PHIL CALVERT: Good food, warm fire and ... snoring

Phil Calvert
Phil Calvert
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It is all part of my routine. I come in from work, often cold and wet, get the fires lit, the coal scuttle full, before getting washed and changed and sitting down for our evening meal.

On a perfect day, my senses will be assaulted by the aromas of something wonderful being created by Wifey in the kitchen as soon as I open the front door.

In fact eating our evening meal has the potential to be the highlght of our day. All four of us can cook, but more often than not, because of the practicalities of our various working days, it is Wifey (or Mother) who delivers the goods. What will it be tonight? Chicken in red wine sauce? Pot-roast brisket? (a rare offering but simply magnificent). Poached salmon steaks with asparagus? As each member of the family arrives home the sense of eager anticipation is palpable and if roast tatties or Yorkies are on the menu then we know it is going to be a good one.

So we sit down and tuck in and all the cares and tensions of the day seem to slide away. But the glory is fleeting. The work of art that is dinner is demolished. Total destruction is the ultimate accolade...and that is the usual fate!

At that point, we all drift away to our various zones of the house. My eldest upstairs to “work” on her computer, my youngest to drain every drop of hot water from our plumbing system as she spends an eternity in the shower. Generally, I make a brew for Wifey and myself and we slip through to the lounge to relax, perhaps watch a bit of telly, but centre-stage is a fire roaring and crackling in the grate. It is starting to warm up nicely.

The warmth from the fire, the subdued lighting and the ticking of the old clock, combine with the satisfaction of yet another excellent meal to create a sense of calm and relaxation. As the heat from the fire increases, Monty sometimes abandons his cushion in the dining room and crashes down in front of the blazing coals and, if the cat joins us, the effect is complete. Sipping on a nice hot cup of tea I start to feel the easy sensation of sleep sliding over me.

More often than not it starts with my head nodding forward. With a start I return to wakefulness, but almost immediately I can feel myself sliding away again. Resistance is futile. This is my prompt to lie in front of the fire to bake alongside Monty. The fire crackles, the clock ticks....I slip seemlessly into unconsciousness. Paradise!

At least it is from my perspective. Wifey tends to stay awake, watch the telly or read. Neither, however, is easy with your husband sprawled across the floor making the place look untidy and grunting and snoring away like some fat pig in a sty. But it is usually only for just over an hour, when I return to the land of the living, and, revitalised and with my second wind I set-to on the various chores of the evening, usually starting with clearing up the kitchen...indeed anything that does not involve decorating.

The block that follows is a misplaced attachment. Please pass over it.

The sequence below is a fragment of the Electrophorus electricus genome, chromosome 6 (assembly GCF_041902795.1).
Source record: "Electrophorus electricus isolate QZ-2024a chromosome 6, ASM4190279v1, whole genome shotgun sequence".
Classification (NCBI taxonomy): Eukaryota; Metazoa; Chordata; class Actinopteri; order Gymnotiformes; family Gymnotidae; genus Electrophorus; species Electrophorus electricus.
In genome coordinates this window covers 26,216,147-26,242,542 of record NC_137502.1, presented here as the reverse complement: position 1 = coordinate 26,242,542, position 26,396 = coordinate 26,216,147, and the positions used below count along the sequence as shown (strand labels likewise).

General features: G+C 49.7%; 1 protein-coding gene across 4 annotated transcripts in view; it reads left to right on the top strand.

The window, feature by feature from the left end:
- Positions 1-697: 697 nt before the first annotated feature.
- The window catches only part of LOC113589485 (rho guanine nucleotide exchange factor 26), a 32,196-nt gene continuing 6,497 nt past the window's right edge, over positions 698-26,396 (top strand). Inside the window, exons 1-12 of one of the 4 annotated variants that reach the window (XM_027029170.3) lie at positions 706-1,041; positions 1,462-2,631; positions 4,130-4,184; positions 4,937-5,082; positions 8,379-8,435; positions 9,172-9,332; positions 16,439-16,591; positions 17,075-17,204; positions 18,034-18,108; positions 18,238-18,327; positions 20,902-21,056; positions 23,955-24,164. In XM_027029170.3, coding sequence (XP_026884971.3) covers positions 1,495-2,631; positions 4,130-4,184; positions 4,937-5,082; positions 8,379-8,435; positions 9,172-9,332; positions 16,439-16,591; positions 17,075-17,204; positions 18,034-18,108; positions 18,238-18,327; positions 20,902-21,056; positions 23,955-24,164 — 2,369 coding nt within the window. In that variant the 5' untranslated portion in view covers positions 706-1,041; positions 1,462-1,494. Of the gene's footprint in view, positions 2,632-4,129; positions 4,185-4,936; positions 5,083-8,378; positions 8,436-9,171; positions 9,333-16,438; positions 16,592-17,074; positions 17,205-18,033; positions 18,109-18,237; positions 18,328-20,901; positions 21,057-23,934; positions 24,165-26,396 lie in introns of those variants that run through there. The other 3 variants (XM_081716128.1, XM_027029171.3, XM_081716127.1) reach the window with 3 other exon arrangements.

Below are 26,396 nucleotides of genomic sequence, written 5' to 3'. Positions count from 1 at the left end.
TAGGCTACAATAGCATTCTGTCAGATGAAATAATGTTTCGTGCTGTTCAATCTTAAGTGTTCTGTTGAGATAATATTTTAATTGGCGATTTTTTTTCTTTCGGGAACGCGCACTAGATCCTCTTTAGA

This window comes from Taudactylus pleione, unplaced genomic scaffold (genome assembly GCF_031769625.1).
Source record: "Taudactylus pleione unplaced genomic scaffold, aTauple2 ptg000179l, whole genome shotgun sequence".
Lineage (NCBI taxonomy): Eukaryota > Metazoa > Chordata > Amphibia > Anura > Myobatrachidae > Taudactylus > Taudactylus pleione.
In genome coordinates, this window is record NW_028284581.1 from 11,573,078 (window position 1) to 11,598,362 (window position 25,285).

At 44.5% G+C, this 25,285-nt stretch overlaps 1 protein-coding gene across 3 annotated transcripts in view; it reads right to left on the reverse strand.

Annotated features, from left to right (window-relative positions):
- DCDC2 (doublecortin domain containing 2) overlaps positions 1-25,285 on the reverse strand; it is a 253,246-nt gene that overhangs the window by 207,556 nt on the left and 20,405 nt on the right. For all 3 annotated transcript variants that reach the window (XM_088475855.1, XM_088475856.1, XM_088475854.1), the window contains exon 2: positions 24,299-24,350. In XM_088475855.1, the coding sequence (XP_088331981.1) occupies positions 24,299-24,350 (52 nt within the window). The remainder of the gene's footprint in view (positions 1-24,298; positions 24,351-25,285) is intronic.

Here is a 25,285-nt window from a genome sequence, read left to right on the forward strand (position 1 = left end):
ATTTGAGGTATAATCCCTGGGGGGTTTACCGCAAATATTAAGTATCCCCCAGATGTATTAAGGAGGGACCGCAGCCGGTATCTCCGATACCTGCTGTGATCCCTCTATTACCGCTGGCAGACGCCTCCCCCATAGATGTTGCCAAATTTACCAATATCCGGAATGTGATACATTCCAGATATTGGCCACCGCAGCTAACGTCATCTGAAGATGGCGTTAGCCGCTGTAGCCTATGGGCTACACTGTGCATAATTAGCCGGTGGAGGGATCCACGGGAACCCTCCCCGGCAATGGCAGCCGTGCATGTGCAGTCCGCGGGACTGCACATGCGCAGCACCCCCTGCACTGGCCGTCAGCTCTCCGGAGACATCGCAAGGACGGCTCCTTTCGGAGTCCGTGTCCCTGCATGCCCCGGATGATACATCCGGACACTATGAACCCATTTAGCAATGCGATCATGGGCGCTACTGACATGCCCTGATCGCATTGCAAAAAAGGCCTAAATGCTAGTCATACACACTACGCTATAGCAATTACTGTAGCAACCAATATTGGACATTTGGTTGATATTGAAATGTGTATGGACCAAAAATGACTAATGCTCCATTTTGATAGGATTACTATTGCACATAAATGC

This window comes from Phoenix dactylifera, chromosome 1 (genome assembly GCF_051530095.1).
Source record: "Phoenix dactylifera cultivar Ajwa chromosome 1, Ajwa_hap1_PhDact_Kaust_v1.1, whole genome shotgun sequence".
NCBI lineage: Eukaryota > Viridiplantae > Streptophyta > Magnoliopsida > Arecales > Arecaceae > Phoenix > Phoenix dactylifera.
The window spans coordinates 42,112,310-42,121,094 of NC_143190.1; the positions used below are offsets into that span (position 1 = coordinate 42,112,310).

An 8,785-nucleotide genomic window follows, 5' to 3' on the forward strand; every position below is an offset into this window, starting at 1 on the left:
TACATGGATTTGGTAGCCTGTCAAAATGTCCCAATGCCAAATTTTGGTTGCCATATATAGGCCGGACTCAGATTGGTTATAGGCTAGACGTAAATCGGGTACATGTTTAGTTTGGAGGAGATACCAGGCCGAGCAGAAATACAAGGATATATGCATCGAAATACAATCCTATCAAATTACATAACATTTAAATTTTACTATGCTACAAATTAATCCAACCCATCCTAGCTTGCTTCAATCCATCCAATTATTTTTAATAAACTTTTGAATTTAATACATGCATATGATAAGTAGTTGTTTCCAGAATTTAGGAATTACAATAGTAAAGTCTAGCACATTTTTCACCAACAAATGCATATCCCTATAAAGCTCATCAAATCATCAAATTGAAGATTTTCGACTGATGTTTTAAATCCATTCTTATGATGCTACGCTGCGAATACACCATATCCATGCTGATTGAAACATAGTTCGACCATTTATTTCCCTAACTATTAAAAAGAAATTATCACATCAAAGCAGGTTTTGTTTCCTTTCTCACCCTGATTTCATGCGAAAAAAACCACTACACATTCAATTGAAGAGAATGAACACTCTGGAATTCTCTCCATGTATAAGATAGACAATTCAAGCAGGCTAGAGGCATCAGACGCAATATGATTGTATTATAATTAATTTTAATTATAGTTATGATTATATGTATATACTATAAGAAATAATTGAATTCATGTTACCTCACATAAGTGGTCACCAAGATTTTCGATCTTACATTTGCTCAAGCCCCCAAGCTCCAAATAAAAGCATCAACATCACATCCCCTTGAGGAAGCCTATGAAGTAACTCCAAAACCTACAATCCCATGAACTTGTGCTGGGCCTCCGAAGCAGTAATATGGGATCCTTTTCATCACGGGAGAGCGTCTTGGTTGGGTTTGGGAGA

The remainder of the evening passes and in due course we retire to bed for more sleep. At least I do. Wifey usually nods off pretty quickly, often with a book draped over her face, me a little later. Now apparently I (very) occasionally snore. When I do, a sharply barked command from Wifey to “Shut up!” usually sorts the problem, followed if that fails with a sharp dig with the elbow in my ribs. Happy times!

This week, however, we had a new phenomenon. Although the garden centre is closed at the moment for refurbishment work, I have still been putting in the hours to be ready for our re-opening and physically it has been quite demanding. When not at work, I am out getting in as many walks as possible before the ground softens and the gardening year begins. Consequently, I am often tired and ready for bed, and Wifey has to endure the grunts and snores of my sleeping routine, and in turn I receive harsh disciplinary treatment to keep the collateral disturbance from my sleeping habits down to a minimum. This week was different. I wasn’t snoring at all. All was quiet. All was peaceful. No one was being disturbed by my erratic grunts, grones and snores.

Wifey was asleep too. In fact, completely undisturbed by me she was in deep sleep, happily dreaming the hours away....until in her dream she heard a voice, my voice mind, telling her to “Wake up!” which she promptly did. Almost silent I lay sleeping alongside her. In fact so quiet she couldn’t hear me breathing. Perhaps he’s dead? Paranoia grew and she couldn’t help herself. A swift jab in the ribs coaxed this happily sleeping form into life with a start. Content that her husband was in fact alive and she slipped back into contented sleep. If I sleep noisily I get rebuked. If I appear in one of her dreams and wake her up I am completely to blame, but worst of all is even when I sleep silently, I still get it in the neck. It might be an idea to give up on sleep altogether. Sometimes I just can’t win.